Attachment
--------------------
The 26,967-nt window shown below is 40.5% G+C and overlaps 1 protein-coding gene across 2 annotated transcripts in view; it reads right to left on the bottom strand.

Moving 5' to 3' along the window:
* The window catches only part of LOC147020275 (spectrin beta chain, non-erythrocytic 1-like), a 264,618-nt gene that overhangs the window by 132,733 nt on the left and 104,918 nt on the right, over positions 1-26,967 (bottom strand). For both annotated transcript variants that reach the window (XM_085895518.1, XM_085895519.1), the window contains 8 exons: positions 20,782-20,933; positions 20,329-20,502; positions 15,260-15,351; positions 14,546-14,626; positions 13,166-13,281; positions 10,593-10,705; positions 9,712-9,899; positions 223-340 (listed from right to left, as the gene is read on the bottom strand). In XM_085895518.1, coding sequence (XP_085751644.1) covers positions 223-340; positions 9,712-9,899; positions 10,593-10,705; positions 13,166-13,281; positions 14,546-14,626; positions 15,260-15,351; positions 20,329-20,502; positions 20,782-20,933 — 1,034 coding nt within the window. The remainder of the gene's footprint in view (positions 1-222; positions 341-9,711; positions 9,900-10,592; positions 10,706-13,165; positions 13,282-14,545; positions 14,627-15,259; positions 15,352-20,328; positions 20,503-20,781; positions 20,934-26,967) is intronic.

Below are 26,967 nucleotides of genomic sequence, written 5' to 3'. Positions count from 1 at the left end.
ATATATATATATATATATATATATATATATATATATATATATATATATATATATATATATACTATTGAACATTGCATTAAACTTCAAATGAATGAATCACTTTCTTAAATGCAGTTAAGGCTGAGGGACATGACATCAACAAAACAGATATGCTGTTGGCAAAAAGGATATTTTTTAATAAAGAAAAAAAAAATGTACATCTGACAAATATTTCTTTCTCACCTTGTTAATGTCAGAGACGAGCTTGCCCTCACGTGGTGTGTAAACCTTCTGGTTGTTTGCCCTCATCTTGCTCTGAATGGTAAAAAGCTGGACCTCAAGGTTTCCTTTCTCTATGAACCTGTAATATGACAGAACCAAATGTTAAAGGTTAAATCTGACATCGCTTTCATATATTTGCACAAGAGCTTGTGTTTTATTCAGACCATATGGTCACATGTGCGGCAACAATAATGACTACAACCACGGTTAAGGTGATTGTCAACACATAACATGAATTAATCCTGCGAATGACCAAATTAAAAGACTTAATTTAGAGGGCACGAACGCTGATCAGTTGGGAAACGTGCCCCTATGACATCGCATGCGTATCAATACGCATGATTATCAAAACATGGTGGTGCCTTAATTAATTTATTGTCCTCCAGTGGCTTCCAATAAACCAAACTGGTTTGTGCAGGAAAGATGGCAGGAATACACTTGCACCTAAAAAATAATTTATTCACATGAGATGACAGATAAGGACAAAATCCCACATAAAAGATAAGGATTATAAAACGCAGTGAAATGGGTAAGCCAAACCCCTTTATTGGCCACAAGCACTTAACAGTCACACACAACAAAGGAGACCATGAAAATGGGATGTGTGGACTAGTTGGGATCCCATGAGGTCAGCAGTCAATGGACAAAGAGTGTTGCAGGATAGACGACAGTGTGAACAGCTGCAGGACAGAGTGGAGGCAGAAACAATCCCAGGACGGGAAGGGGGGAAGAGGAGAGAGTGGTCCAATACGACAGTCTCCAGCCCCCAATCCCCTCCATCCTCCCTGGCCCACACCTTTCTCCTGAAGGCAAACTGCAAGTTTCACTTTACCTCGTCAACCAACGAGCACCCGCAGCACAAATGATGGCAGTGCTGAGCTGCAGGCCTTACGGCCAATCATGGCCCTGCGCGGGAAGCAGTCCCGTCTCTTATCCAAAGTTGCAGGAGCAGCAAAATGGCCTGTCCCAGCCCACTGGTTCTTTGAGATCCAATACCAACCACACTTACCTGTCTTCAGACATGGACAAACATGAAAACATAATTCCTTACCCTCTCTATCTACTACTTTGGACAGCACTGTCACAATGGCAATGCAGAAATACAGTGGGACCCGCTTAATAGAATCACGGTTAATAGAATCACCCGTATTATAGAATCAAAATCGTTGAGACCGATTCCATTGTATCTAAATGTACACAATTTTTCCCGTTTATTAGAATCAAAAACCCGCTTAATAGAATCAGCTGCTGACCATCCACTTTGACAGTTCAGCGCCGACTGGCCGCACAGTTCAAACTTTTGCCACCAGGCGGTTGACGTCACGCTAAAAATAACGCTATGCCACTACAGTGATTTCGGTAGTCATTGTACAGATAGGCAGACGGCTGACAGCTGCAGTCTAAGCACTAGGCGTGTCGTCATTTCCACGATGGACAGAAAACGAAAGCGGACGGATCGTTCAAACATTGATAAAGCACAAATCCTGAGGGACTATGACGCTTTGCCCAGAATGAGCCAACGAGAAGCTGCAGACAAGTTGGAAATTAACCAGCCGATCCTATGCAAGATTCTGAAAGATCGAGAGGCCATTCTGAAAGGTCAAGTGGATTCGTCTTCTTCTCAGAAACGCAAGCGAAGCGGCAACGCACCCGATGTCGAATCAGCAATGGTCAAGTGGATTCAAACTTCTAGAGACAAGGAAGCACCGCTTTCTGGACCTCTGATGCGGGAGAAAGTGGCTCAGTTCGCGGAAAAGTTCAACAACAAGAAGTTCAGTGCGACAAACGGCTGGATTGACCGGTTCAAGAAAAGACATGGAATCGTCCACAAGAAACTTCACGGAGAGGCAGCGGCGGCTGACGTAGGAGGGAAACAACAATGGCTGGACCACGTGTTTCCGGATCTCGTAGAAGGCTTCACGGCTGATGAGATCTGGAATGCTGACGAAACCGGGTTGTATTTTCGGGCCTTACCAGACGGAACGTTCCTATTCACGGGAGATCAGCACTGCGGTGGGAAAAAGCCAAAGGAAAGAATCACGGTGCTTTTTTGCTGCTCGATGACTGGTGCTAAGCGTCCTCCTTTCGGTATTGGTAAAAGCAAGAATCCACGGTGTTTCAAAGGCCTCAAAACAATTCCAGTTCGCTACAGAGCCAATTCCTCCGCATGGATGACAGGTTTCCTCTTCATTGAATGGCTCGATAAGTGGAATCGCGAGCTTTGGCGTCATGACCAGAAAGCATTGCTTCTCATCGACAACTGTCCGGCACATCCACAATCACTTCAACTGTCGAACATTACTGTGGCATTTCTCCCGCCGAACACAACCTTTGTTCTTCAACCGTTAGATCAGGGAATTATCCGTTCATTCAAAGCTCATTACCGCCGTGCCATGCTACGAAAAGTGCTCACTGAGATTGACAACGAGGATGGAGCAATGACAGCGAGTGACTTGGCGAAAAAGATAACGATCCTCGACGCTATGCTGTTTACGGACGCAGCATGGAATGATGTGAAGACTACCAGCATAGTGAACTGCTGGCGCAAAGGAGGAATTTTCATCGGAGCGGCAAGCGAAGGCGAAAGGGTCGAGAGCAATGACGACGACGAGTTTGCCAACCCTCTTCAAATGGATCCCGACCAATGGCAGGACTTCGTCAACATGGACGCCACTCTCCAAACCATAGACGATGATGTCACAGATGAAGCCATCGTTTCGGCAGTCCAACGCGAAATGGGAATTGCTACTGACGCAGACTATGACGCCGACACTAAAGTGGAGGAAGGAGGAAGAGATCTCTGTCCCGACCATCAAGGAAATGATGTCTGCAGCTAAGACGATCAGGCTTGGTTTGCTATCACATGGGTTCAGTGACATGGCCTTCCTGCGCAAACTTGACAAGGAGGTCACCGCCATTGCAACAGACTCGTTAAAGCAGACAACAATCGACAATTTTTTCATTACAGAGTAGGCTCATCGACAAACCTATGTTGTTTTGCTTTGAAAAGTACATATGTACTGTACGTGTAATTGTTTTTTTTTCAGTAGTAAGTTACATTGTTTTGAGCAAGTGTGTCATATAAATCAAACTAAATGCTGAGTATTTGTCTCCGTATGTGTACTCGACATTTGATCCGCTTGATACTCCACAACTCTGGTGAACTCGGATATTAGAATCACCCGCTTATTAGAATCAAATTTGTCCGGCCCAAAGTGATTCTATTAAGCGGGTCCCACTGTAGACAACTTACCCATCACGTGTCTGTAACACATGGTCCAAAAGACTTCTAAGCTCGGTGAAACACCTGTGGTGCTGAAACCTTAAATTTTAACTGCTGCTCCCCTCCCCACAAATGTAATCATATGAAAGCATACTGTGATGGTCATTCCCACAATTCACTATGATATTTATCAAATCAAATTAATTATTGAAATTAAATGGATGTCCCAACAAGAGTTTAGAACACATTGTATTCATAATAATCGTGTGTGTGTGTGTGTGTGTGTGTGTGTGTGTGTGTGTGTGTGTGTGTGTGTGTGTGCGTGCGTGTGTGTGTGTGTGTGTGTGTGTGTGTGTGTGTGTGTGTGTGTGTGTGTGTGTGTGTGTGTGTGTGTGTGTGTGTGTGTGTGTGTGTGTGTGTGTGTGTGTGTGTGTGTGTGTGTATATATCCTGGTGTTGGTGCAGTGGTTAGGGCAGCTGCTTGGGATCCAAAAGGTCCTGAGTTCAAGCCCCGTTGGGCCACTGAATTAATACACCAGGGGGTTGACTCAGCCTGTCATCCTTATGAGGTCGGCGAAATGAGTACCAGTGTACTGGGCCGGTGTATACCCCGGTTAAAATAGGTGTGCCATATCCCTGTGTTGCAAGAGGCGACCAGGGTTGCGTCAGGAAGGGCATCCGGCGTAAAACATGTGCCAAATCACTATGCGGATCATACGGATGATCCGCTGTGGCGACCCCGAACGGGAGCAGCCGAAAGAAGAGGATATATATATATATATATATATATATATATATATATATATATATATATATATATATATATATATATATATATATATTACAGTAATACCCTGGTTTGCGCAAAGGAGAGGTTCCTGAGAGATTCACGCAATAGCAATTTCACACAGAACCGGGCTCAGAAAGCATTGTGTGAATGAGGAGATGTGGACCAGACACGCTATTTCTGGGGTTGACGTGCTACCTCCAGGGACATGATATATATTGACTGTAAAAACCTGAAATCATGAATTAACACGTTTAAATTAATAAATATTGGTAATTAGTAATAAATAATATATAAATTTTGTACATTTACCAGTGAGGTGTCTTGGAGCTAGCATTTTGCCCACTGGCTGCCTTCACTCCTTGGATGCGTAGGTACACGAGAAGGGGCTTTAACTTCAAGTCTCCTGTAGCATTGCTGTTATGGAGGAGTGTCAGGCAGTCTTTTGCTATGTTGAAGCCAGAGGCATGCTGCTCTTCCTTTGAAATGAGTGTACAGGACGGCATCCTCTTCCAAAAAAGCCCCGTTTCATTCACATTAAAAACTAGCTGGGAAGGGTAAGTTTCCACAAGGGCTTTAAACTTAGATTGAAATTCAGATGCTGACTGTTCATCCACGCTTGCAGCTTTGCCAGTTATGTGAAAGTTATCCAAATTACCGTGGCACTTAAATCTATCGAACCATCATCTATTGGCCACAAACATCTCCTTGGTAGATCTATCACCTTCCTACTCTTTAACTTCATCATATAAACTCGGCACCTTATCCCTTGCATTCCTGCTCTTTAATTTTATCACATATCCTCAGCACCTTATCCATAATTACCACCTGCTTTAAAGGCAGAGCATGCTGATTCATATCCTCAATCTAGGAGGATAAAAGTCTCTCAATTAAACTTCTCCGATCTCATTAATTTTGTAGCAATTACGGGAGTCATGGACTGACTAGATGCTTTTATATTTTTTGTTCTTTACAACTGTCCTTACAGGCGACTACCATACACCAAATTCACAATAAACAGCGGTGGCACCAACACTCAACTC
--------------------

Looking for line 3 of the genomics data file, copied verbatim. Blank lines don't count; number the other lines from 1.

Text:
* The window catches only part of LOC147020275 (spectrin beta chain, non-erythrocytic 1-like), a 264,618-nt gene that overhangs the window by 132,733 nt on the left and 104,918 nt on the right, over positions 1-26,967 (bottom strand). For both annotated transcript variants that reach the window (XM_085895518.1, XM_085895519.1), the window contains 8 exons: positions 20,782-20,933; positions 20,329-20,502; positions 15,260-15,351; positions 14,546-14,626; positions 13,166-13,281; positions 10,593-10,705; positions 9,712-9,899; positions 223-340 (listed from right to left, as the gene is read on the bottom strand). In XM_085895518.1, coding sequence (XP_085751644.1) covers positions 223-340; positions 9,712-9,899; positions 10,593-10,705; positions 13,166-13,281; positions 14,546-14,626; positions 15,260-15,351; positions 20,329-20,502; positions 20,782-20,933 — 1,034 coding nt within the window. The remainder of the gene's footprint in view (positions 1-222; positions 341-9,711; positions 9,900-10,592; positions 10,706-13,165; positions 13,282-14,545; positions 14,627-15,259; positions 15,352-20,328; positions 20,503-20,781; positions 20,934-26,967) is intronic.